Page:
Instruments in the hands of a higher force

The role of faith (and action) on the journey to change

Last week, a dear friend, mentor and advisor — Jawad Aslam — meet with our Amal team for a Lunch & Learn conversation in Lahore.

Jawad at an AMC project site outside of Lahore

He shared many incredible lessons from his +10-year journey building Ansaar Management Company (AMC) into one of the few scalable social enterprises in Pakistan. What struck me most was something I’ve been thinking about a lot recently, but struggling to articulate: the interconnection between action and faith in this type of work.

Jawad talked about AMC’s original goal of becoming one of the world leaders in affordable housing and that — “through the grace of God and the efforts of the team” — they had been able to achieve that. He went on to stress the importance of fully committing to what we have control over (i.e., the team effort), and then having faith that God will use that effort according to his will.

And although these two ideas initially seemed to be linear or successive, what I’m learning is how interlinked and interdependent they are. As Jawad shared a few months back:

To be able to go a thousand miles, one must have faith that something good awaits at the end of those thousand miles. One must have the prospect of a promised land to have the strength to move. (Tolstoy)

In other words, in order to make the sacrifices and do the work, we need to have a deep faith that change can be achieved. (And in order to create change, one needs to make the sacrifices and do the work).

Jawad with the Amal team in Lahore (watch here if video is not displaying above)

Indeed, it seems like many of the most influential movements in the world have been lined with deep faith: the civil rights movement, independence in India, the anti-apartheid movement. One less-well-known example is the world’s largest eye-care service group, a financially sustainable social enterprise that is eliminating blindness by providing over half of it’s surgeries free of cost. Dr. V was their visionary founder whose driving force was a spirituality firmly anchored in practical action. As he once explained:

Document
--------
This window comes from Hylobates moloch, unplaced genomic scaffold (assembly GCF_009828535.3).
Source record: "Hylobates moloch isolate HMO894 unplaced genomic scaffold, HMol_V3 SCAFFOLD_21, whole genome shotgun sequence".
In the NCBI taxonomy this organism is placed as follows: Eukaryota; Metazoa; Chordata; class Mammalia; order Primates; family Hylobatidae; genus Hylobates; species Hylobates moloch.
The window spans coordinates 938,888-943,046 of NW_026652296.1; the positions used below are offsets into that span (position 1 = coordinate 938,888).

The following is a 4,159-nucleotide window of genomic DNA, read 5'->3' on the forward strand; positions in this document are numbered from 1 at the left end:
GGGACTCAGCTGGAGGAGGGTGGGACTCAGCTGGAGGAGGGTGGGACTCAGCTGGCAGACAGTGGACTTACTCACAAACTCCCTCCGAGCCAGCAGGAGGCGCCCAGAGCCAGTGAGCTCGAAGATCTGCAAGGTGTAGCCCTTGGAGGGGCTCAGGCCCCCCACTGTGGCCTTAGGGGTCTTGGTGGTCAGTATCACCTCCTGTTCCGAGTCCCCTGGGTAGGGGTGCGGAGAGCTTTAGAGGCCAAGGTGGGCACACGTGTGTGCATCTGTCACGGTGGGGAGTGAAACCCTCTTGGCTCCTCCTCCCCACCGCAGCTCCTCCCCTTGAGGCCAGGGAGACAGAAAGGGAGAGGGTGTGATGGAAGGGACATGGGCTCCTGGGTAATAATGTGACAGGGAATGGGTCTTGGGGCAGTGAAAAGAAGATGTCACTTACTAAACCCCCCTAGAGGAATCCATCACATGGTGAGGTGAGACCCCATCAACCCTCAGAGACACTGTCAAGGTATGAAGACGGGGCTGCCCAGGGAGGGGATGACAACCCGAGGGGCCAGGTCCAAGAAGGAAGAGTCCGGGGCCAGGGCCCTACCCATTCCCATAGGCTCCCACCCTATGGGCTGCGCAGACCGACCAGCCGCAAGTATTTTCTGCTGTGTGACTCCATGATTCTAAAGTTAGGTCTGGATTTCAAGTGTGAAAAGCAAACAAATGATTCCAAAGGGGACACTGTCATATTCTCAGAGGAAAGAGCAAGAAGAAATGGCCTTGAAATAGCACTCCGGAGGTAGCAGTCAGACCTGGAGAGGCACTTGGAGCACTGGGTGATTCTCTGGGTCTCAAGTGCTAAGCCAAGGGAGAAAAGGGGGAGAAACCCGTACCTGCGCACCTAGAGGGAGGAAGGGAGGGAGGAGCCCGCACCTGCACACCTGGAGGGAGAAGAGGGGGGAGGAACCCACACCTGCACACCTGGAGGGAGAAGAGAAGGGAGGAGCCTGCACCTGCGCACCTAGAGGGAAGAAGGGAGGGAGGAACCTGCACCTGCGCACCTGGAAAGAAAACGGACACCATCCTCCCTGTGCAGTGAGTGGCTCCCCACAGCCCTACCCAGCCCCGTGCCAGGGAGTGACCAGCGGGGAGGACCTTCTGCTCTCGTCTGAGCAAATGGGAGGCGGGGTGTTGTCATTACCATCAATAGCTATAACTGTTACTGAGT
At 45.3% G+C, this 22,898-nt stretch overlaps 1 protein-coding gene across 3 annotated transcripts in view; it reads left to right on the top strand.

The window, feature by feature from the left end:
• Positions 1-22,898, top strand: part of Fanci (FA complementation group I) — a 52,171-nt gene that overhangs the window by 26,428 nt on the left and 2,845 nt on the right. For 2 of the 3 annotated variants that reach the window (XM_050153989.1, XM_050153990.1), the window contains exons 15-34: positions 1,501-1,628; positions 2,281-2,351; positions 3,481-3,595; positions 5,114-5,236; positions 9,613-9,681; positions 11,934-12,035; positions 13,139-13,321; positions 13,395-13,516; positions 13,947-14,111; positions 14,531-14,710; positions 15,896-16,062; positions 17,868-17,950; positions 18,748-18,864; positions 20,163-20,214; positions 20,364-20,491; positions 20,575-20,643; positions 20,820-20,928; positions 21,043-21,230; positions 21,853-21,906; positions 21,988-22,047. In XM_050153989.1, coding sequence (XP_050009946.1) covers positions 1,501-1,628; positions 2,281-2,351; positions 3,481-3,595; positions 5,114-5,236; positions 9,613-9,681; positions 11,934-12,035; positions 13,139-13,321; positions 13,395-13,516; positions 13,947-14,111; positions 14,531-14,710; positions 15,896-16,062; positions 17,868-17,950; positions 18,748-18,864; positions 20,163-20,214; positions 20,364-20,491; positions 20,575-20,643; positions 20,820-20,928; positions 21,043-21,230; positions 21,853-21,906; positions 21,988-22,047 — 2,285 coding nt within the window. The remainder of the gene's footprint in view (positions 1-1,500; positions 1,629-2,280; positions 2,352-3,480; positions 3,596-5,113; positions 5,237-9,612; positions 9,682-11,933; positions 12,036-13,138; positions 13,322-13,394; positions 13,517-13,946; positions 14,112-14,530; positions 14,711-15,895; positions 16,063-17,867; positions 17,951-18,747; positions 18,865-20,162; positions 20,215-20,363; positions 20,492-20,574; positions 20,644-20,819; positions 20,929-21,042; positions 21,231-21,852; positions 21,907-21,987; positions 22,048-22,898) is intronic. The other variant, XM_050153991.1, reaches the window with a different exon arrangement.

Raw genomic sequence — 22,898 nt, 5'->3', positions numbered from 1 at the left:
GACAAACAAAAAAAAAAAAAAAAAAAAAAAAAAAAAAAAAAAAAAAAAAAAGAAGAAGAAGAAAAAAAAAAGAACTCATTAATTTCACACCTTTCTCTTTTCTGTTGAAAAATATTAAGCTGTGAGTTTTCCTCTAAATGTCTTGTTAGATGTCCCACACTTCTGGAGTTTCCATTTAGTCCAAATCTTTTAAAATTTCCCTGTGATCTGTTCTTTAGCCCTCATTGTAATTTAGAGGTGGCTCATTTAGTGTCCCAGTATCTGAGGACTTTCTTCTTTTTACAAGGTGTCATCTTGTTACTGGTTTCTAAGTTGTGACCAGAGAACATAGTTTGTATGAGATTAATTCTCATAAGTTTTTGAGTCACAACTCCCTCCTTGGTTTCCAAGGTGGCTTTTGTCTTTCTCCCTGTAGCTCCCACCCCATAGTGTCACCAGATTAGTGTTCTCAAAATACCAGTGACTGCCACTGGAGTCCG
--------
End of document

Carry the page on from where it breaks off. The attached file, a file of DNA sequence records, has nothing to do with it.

Founder of Aravind Eye Hospitals, Dr. V

Your higher consciousness is able to plan out everything, set a base for you to do your work… You are able to work with the great confidence that comes only with that faith and realization.

And so we attempt to bring in higher levels of consciousness and to work in a different method, as an instrument in the hands of a higher force.

Like Jawad, Dr. V and millions of others, our team at Amal is struggling tirelessly to do something that might seem impossible. And it’s easy to be consumed by the paralyzing question of whether our struggles will be enough. But perhaps this is a question that can’t possibly be answered, not at this point. Rather, it’s a question that we have to live — in the words of Rilke — and have faith that we can “one day, possibly without even knowing it, walk in to the answers.”

Many might see this from the outside and think of it as a blind confidence, or an unrealistic optimism, or a reality distortion, etc. But for Jawad, Dr. V, and so many others, this optimism is actually a deep seeded faith, that we can only invest our entire being into the work that is before us and give the results to a higher being: Instruments in the hands of a higher force.

“it is common to take a dog for a walk, it is less common to take a dream for a walk” || @amalacademy + @understory cofounder | nature novel in progress

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